If Alzheimers is really type 3 diabetes, wouldn't a ketogenic diet be preferable to supplementing with insulin? Or have people completely burned out their pancreases by the time they develop Alzheimers?
asked byHappy_Now (24553)
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on September 14, 2011
at 11:49 PM
The article ends with...
???We know that insulin has a role in terms of providing energy to the brain, but it also [works] as a brain growth factor in a way, helping nerves work together,??? said Besser. ???So, they tried this and they found ??? patients treated with a low dose of insulin had a decline in their loss of function and a slight improvement in their short-term memory.??? But experts warn that the study, published in the journal Neurology, was small ???only 104 total patients ??? and it is too soon to say whether the treatment is safe and effective. The study lasted four months, which researchers noted was way too soon to allow for any concrete proof of efficacy. To make these findings more than just hopeful, researchers plan to carry out larger and longer studies, scheduled to begin next summer. In the meantime, hit the gym. It may keep your brain healthy. ???Every time you exercise, your insulin levels go up,??? Besser told ???GMA.??? ???So, there???s no reason to not go out and get a little more exercise, but it???s too soon to be treating [Alzheimer's] with insulin.???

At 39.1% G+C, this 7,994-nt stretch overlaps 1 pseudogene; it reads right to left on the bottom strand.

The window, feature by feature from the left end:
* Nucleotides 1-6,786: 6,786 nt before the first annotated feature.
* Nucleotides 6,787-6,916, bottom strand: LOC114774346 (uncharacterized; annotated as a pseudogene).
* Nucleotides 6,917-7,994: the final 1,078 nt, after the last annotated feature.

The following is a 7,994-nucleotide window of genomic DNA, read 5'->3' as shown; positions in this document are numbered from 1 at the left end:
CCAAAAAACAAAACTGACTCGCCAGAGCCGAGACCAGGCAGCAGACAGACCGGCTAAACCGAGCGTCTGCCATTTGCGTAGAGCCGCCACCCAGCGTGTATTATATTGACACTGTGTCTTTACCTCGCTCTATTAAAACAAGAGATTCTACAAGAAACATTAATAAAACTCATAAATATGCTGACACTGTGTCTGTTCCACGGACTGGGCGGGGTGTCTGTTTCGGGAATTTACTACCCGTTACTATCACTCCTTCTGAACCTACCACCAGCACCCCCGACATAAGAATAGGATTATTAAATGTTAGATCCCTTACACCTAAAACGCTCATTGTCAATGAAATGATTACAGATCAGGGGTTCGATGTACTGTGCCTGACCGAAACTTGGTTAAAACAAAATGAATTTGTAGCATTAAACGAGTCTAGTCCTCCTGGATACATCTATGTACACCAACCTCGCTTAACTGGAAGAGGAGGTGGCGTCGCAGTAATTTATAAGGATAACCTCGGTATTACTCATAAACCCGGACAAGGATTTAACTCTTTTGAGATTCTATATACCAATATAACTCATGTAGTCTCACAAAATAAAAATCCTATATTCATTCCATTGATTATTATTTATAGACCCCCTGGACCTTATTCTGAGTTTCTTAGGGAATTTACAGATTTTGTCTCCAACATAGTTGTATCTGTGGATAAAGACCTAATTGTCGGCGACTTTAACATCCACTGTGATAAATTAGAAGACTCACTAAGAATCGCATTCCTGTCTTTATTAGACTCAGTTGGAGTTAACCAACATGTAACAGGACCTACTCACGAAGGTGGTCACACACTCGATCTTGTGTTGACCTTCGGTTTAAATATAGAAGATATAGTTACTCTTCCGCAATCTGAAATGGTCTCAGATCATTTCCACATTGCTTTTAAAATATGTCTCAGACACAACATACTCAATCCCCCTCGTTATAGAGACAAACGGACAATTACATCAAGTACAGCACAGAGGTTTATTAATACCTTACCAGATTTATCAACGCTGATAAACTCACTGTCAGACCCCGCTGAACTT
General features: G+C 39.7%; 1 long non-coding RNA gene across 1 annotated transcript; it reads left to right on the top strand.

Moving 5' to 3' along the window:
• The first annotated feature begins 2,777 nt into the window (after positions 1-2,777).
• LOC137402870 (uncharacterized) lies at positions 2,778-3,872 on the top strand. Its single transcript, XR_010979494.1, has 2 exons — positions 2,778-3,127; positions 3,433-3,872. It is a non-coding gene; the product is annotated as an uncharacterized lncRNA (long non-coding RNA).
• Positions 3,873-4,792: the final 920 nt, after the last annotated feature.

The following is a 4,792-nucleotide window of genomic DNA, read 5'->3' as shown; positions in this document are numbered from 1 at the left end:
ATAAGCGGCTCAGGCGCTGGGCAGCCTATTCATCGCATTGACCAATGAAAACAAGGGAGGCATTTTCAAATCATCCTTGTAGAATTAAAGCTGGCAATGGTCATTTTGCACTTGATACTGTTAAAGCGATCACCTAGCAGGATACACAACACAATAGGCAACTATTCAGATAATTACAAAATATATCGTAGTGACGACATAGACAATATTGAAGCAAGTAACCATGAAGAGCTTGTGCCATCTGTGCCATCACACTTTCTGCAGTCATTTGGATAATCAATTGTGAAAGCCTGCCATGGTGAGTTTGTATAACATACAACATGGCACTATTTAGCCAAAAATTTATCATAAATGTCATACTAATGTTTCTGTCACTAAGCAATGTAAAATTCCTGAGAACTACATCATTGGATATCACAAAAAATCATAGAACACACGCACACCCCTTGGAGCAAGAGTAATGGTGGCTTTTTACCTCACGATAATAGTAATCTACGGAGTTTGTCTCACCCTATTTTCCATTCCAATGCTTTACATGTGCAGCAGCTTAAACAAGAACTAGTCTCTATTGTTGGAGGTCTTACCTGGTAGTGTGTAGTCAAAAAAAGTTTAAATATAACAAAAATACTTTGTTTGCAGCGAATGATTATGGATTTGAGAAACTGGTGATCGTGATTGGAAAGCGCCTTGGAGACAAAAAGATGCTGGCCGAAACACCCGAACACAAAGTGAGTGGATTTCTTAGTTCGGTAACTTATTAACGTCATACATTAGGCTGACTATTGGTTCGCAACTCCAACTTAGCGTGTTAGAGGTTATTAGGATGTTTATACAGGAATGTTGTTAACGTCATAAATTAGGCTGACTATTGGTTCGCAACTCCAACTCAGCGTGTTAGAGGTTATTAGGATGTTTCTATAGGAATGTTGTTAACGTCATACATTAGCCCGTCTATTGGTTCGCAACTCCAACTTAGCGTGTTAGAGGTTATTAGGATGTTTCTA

I would interpret this not as the Alzheimer's brain is in need of some beneficial effect of insulin, but rather that the brain cells themselves have become insulin resistant. This would also tie into the beneficial effect of exercise, increasing insulin sensitivity rather than making "insulin levels go up," and that somehow making the brain function more optimally.
Obviously insulin has numerous important functions in the body, but the logic of treating Alzheimer's with insulin is just as ludicrous as treating diabetes as a "lack of insulin" disease (excepting type I diabetics who literally don't produce insulin.) God forbid we did something crazy like changing people's crappy diets.
It is scary to think of the the next 20, 30, and 40 years as the current diabetes epidemic becomes an Alzheimer's epidemic.